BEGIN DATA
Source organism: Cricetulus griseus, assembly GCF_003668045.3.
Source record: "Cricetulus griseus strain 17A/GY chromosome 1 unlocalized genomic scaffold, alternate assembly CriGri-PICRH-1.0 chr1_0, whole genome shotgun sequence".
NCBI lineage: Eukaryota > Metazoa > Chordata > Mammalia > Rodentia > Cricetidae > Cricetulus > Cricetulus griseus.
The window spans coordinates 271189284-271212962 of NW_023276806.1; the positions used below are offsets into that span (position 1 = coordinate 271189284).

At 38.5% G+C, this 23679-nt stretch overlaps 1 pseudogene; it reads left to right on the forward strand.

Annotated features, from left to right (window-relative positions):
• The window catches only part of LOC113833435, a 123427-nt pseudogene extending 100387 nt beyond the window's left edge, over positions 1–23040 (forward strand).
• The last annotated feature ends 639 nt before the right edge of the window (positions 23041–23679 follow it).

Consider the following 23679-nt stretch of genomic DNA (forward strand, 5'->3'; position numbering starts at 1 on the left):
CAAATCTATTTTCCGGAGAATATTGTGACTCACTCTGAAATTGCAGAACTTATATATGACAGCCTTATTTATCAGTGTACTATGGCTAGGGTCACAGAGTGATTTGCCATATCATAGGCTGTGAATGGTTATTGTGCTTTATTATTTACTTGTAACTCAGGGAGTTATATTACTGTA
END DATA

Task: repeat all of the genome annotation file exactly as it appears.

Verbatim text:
Source organism: Cricetulus griseus, assembly GCF_003668045.3.
Source record: "Cricetulus griseus strain 17A/GY chromosome 1 unlocalized genomic scaffold, alternate assembly CriGri-PICRH-1.0 chr1_0, whole genome shotgun sequence".
NCBI lineage: Eukaryota > Metazoa > Chordata > Mammalia > Rodentia > Cricetidae > Cricetulus > Cricetulus griseus.
The window spans coordinates 271189284-271212962 of NW_023276806.1; the positions used below are offsets into that span (position 1 = coordinate 271189284).

At 38.5% G+C, this 23679-nt stretch overlaps 1 pseudogene; it reads left to right on the forward strand.

Annotated features, from left to right (window-relative positions):
• The window catches only part of LOC113833435, a 123427-nt pseudogene extending 100387 nt beyond the window's left edge, over positions 1–23040 (forward strand).
• The last annotated feature ends 639 nt before the right edge of the window (positions 23041–23679 follow it).

Consider the following 23679-nt stretch of genomic DNA (forward strand, 5'->3'; position numbering starts at 1 on the left):
CAAATCTATTTTCCGGAGAATATTGTGACTCACTCTGAAATTGCAGAACTTATATATGACAGCCTTATTTATCAGTGTACTATGGCTAGGGTCACAGAGTGATTTGCCATATCATAGGCTGTGAATGGTTATTGTGCTTTATTATTTACTTGTAACTCAGGGAGTTATATTACTGTA